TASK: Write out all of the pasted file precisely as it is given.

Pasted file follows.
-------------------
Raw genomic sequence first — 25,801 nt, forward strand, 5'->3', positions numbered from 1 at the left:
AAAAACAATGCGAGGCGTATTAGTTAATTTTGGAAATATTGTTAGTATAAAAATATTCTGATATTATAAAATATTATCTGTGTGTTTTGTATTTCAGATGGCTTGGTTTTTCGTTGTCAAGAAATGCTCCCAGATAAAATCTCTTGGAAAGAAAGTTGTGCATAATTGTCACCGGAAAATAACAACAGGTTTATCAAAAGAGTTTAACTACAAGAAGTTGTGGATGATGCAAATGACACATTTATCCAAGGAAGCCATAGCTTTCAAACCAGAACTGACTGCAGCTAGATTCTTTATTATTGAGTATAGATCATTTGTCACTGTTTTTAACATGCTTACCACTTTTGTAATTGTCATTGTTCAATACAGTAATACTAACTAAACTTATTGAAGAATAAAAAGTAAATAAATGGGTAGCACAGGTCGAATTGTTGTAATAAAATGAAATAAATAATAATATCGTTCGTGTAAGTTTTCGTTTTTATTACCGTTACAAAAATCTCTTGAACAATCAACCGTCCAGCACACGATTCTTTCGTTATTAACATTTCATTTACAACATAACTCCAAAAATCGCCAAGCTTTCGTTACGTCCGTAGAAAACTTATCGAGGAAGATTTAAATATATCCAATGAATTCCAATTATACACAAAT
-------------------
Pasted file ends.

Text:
Raw genomic sequence first — 25,801 nt, forward strand, 5'->3', positions numbered from 1 at the left:
AAAAACAATGCGAGGCGTATTAGTTAATTTTGGAAATATTGTTAGTATAAAAATATTCTGATATTATAAAATATTATCTGTGTGTTTTGTATTTCAGATGGCTTGGTTTTTCGTTGTCAAGAAATGCTCCCAGATAAAATCTCTTGGAAAGAAAGTTGTGCATAATTGTCACCGGAAAATAACAACAGGTTTATCAAAAGAGTTTAACTACAAGAAGTTGTGGATGATGCAAATGACACATTTATCCAAGGAAGCCATAGCTTTCAAACCAGAACTGACTGCAGCTAGATTCTTTATTATTGAGTATAGATCATTTGTCACTGTTTTTAACATGCTTACCACTTTTGTAATTGTCATTGTTCAATACAGTAATACTAACTAAACTTATTGAAGAATAAAAAGTAAATAAATGGGTAGCACAGGTCGAATTGTTGTAATAAAATGAAATAAATAATAATATCGTTCGTGTAAGTTTTCGTTTTTATTACCGTTACAAAAATCTCTTGAACAATCAACCGTCCAGCACACGATTCTTTCGTTATTAACATTTCATTTACAACATAACTCCAAAAATCGCCAAGCTTTCGTTACGTCCGTAGAAAACTTATCGAGGAAGATTTAAATATATCCAATGAATTCCAATTATACACAAAT